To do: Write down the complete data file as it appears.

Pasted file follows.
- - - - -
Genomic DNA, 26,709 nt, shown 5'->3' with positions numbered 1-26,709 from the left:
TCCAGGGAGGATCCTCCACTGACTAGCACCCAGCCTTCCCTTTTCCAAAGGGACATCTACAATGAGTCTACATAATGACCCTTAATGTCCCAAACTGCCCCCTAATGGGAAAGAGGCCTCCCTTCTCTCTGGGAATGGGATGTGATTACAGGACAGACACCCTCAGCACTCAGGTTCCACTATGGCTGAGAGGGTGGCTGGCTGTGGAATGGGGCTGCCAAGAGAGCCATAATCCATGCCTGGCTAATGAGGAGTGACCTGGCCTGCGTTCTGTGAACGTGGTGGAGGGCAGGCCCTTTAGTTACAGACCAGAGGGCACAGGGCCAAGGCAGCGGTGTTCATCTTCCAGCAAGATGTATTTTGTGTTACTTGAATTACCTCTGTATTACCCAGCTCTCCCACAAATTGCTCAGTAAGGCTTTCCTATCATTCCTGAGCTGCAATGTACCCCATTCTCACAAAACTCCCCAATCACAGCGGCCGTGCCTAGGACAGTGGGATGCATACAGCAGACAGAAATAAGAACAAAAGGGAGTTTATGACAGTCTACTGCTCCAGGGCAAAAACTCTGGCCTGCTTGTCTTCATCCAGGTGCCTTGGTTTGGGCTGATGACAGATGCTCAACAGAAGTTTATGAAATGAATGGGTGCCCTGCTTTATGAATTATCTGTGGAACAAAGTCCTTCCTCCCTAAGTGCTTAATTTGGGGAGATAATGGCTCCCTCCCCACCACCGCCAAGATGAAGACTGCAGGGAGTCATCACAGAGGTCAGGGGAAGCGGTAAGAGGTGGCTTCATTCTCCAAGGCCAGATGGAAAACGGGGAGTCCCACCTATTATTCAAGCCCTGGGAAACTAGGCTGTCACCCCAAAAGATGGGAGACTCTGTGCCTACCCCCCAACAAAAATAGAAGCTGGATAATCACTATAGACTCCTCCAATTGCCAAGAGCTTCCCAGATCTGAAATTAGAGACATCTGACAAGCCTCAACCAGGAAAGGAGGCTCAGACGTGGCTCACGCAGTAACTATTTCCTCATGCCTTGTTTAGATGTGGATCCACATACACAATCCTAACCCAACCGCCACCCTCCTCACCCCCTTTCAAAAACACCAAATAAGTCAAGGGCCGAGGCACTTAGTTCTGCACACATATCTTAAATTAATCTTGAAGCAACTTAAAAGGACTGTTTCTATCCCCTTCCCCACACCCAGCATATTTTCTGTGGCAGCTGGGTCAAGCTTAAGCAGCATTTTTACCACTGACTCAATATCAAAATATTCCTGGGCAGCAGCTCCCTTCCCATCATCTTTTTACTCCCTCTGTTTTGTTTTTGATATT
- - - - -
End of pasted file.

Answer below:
Genomic DNA, 26,709 nt, shown 5'->3' with positions numbered 1-26,709 from the left:
TCCAGGGAGGATCCTCCACTGACTAGCACCCAGCCTTCCCTTTTCCAAAGGGACATCTACAATGAGTCTACATAATGACCCTTAATGTCCCAAACTGCCCCCTAATGGGAAAGAGGCCTCCCTTCTCTCTGGGAATGGGATGTGATTACAGGACAGACACCCTCAGCACTCAGGTTCCACTATGGCTGAGAGGGTGGCTGGCTGTGGAATGGGGCTGCCAAGAGAGCCATAATCCATGCCTGGCTAATGAGGAGTGACCTGGCCTGCGTTCTGTGAACGTGGTGGAGGGCAGGCCCTTTAGTTACAGACCAGAGGGCACAGGGCCAAGGCAGCGGTGTTCATCTTCCAGCAAGATGTATTTTGTGTTACTTGAATTACCTCTGTATTACCCAGCTCTCCCACAAATTGCTCAGTAAGGCTTTCCTATCATTCCTGAGCTGCAATGTACCCCATTCTCACAAAACTCCCCAATCACAGCGGCCGTGCCTAGGACAGTGGGATGCATACAGCAGACAGAAATAAGAACAAAAGGGAGTTTATGACAGTCTACTGCTCCAGGGCAAAAACTCTGGCCTGCTTGTCTTCATCCAGGTGCCTTGGTTTGGGCTGATGACAGATGCTCAACAGAAGTTTATGAAATGAATGGGTGCCCTGCTTTATGAATTATCTGTGGAACAAAGTCCTTCCTCCCTAAGTGCTTAATTTGGGGAGATAATGGCTCCCTCCCCACCACCGCCAAGATGAAGACTGCAGGGAGTCATCACAGAGGTCAGGGGAAGCGGTAAGAGGTGGCTTCATTCTCCAAGGCCAGATGGAAAACGGGGAGTCCCACCTATTATTCAAGCCCTGGGAAACTAGGCTGTCACCCCAAAAGATGGGAGACTCTGTGCCTACCCCCCAACAAAAATAGAAGCTGGATAATCACTATAGACTCCTCCAATTGCCAAGAGCTTCCCAGATCTGAAATTAGAGACATCTGACAAGCCTCAACCAGGAAAGGAGGCTCAGACGTGGCTCACGCAGTAACTATTTCCTCATGCCTTGTTTAGATGTGGATCCACATACACAATCCTAACCCAACCGCCACCCTCCTCACCCCCTTTCAAAAACACCAAATAAGTCAAGGGCCGAGGCACTTAGTTCTGCACACATATCTTAAATTAATCTTGAAGCAACTTAAAAGGACTGTTTCTATCCCCTTCCCCACACCCAGCATATTTTCTGTGGCAGCTGGGTCAAGCTTAAGCAGCATTTTTACCACTGACTCAATATCAAAATATTCCTGGGCAGCAGCTCCCTTCCCATCATCTTTTTACTCCCTCTGTTTTGTTTTTGATATT